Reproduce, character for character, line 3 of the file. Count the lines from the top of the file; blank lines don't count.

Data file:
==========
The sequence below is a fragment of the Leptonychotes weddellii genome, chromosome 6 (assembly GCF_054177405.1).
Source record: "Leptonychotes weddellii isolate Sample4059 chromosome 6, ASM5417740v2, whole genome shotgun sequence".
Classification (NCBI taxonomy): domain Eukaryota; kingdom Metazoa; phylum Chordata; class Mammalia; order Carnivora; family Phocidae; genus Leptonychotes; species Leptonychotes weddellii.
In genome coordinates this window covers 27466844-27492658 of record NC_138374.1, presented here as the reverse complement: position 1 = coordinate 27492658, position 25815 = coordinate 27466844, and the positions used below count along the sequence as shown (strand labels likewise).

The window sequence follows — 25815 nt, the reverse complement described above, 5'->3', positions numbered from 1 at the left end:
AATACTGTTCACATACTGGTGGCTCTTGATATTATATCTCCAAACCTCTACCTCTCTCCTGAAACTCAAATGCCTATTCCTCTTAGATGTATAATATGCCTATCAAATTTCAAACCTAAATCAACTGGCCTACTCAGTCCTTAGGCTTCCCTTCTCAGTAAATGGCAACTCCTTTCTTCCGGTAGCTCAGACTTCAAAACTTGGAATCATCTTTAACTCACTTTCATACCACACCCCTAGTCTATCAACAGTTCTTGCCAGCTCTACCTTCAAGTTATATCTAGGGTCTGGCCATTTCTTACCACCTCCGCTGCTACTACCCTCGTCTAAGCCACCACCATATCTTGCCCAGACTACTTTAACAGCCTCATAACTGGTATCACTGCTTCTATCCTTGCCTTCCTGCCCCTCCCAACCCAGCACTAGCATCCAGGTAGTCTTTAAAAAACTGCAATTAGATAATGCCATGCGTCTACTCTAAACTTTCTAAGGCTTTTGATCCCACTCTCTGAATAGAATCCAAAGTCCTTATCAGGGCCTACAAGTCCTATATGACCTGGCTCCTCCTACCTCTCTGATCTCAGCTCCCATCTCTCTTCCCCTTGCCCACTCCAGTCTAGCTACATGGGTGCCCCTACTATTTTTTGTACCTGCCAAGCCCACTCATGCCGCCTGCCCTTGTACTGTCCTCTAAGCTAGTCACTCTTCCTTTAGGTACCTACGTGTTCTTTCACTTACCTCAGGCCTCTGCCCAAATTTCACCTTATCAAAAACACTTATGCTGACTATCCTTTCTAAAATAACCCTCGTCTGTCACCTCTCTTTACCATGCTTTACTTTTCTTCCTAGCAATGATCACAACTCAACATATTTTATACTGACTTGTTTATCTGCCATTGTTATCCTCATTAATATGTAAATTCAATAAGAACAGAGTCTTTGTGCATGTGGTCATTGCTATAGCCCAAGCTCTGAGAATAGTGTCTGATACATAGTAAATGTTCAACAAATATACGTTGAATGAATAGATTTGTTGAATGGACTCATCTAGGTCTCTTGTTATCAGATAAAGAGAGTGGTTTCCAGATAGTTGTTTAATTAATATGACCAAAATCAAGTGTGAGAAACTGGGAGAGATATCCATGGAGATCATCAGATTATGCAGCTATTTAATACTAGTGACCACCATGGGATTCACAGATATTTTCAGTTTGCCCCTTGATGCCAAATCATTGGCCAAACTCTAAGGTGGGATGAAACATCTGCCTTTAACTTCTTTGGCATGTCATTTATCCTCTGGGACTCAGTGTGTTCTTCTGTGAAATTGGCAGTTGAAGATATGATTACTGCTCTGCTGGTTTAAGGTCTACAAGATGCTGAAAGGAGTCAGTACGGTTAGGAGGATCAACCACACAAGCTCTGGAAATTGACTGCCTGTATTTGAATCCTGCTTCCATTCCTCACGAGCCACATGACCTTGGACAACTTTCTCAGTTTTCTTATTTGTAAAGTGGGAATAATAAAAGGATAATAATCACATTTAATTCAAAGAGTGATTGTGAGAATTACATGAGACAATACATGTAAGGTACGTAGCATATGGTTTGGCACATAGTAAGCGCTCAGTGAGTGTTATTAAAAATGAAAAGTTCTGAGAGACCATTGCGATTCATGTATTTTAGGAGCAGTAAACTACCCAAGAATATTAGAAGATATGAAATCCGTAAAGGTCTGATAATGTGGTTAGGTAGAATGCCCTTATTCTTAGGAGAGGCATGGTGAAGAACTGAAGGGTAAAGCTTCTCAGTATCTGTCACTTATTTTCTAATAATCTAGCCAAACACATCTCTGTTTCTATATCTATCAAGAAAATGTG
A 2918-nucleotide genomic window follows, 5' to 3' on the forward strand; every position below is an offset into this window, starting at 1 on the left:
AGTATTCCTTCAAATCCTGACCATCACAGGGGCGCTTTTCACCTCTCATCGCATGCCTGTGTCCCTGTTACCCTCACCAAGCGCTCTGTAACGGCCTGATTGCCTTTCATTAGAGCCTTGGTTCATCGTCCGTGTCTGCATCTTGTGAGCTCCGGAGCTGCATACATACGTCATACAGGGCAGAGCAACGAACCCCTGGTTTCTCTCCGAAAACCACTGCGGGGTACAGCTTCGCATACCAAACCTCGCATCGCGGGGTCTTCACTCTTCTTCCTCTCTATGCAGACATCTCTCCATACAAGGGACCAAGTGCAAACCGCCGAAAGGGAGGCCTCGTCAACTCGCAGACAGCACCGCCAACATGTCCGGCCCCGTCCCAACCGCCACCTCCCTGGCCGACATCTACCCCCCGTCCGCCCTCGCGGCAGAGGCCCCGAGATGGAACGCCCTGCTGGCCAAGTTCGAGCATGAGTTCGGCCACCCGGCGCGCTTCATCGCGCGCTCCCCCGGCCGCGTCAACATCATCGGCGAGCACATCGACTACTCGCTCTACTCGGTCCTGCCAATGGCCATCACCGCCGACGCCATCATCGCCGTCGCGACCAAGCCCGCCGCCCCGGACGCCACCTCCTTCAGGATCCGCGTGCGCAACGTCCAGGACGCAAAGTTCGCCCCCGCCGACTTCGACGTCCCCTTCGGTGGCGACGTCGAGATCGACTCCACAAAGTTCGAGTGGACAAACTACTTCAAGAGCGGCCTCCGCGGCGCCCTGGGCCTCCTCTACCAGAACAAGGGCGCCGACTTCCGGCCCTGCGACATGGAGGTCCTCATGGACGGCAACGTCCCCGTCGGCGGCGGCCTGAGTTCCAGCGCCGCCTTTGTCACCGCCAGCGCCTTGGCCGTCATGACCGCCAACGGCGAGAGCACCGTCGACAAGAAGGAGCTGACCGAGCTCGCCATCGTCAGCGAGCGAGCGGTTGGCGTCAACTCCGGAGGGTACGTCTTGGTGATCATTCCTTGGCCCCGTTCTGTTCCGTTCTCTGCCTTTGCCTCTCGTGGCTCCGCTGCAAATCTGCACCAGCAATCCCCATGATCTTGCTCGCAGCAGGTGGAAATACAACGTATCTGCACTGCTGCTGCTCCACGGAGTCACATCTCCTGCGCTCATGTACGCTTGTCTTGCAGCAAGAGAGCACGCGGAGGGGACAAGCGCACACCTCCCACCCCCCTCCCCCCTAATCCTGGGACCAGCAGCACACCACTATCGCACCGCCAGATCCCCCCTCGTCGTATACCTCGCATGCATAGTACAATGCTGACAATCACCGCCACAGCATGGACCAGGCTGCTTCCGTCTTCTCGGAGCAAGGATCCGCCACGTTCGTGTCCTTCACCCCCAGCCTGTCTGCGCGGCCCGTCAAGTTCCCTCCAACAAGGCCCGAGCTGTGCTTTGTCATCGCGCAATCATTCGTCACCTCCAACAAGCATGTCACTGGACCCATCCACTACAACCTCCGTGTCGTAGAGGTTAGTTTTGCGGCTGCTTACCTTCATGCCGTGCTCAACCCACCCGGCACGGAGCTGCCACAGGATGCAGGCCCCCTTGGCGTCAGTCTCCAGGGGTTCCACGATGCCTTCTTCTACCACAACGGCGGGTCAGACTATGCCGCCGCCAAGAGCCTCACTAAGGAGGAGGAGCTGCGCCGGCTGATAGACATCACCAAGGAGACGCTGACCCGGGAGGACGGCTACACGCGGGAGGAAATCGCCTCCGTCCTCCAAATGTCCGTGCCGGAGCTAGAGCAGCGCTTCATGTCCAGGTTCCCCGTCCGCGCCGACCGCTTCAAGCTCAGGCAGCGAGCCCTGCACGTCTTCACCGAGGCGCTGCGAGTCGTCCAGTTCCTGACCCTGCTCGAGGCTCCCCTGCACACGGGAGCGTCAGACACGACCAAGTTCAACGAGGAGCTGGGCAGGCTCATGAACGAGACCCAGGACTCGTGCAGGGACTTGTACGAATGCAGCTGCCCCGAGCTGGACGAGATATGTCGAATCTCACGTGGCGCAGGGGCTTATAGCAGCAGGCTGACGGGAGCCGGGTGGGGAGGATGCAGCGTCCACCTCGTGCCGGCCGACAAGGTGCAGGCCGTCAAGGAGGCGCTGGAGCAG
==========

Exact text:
Classification (NCBI taxonomy): domain Eukaryota; kingdom Metazoa; phylum Chordata; class Mammalia; order Carnivora; family Phocidae; genus Leptonychotes; species Leptonychotes weddellii.